By Vincent Gudmia Mfonfu in Yaounde
Wildlife law enforcement authorities in Cameroon, with technical assistance from The Last Great Ape Organisation (LAGA), have seized some 500 parrots from forests in the South aboard an Ethiopian Airways plane at the Douala International Airport about to be smuggled.
Earlier, two Ghanaians, we learnt, were arrested for trying to smuggle 500 other parrots still at the Douala airport, bringing the number to 1000. The 500 parrots intercepted earlier, were released into the wild by officials of the Ministry of Forestry and Wildlife. Heading the operation, Forestry and Wildlife minister, Elvis Ngolle Ngolle, reiterated government's commitment to implement wildlife law and ensure sustainability.
The Director of Animal Health in the Municipalities and Agriculture Ministry in Bahrain (the intended destination of the parrots), Salman Abdulnabi Al Ebrahim, said a Ministerial order banning import of all kinds of birds into-Bahrain had been issued. "Even if some of these parrots had made their way out of Cameroon, they would not have been allowed in."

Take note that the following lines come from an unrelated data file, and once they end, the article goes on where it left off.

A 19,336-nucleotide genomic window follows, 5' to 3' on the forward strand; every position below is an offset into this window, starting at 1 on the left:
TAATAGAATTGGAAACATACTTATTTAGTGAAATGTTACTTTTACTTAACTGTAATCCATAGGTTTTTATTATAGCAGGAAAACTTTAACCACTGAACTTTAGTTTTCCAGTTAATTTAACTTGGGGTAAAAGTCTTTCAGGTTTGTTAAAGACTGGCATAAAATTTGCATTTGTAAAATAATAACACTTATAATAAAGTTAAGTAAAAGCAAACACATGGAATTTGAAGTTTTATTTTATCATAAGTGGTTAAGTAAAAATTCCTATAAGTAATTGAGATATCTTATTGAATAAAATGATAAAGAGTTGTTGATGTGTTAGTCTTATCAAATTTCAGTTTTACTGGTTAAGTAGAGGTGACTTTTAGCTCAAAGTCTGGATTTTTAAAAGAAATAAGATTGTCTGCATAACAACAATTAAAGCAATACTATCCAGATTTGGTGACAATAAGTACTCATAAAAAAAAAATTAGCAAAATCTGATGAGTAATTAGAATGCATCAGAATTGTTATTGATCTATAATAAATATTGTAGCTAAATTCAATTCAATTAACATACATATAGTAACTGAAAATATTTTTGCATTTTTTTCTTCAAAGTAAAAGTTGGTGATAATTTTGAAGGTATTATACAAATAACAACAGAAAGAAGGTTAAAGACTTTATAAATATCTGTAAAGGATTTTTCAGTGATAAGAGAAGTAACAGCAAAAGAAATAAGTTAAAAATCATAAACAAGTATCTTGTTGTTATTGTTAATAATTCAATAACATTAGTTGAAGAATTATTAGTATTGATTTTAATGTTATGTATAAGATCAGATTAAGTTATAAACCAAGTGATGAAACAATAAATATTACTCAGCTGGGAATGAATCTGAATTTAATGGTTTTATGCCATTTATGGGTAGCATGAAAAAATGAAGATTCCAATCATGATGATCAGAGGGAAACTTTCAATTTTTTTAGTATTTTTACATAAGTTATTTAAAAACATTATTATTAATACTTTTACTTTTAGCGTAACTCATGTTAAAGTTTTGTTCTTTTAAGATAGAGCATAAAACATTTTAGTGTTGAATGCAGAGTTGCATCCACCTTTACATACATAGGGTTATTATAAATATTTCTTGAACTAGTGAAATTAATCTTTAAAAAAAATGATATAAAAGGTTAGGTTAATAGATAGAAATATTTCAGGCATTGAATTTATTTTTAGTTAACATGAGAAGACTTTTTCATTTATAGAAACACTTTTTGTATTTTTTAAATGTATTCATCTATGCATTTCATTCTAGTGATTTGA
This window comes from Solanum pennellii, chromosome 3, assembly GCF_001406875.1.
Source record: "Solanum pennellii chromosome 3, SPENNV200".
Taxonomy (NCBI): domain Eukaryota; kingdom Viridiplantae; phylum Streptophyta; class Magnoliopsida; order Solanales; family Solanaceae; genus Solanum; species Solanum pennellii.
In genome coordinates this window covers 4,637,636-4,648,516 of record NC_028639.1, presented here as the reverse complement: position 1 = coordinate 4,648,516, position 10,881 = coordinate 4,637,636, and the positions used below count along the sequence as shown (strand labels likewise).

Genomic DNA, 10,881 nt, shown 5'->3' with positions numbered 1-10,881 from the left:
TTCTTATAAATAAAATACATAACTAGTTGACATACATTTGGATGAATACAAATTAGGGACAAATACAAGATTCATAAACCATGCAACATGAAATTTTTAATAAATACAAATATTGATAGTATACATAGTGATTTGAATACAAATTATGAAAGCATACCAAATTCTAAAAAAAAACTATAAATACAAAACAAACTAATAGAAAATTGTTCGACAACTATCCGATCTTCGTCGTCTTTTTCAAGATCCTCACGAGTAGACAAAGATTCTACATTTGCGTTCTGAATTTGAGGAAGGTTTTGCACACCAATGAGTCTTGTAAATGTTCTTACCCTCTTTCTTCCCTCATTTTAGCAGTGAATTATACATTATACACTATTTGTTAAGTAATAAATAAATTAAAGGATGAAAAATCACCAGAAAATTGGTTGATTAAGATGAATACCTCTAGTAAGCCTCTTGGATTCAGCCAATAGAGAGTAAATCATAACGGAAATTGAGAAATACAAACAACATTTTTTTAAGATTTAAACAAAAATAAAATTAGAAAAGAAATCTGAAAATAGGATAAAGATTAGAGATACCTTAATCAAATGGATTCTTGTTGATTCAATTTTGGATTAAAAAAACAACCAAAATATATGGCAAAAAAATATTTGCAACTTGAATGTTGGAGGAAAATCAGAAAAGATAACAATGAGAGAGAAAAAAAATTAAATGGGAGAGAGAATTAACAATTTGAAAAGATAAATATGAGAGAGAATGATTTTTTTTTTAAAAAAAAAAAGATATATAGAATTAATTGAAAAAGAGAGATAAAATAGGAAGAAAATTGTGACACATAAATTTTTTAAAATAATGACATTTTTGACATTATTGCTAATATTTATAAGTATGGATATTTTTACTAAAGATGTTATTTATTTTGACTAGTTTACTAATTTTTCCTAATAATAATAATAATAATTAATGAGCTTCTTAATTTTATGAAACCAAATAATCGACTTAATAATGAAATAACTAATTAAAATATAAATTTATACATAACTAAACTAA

Meantime, the transportation of endangered and protected wildlife species is governed by international aviation regulations, linked to the provisions of the Convention on International Trade in Endangered wild Fauna and Flora Species (CITES).
The Convention requires that exportation of protected wildlife species including parrots be accompanied by a genuine permit issued by a competent national authority.
The Director of the Last Great Ape Organisation (LAGA), Drori Ofir, says, "we're considering initiating a court case against any airline involved in the transport of wildlife without permit".
Sandy Carter, an official of the Bahrain Society for Prevention of Cruelty to Animals Sanctuary (BSPCA) said "I am happy the smugglers have been caught and I am happy the birds have been released into the wild."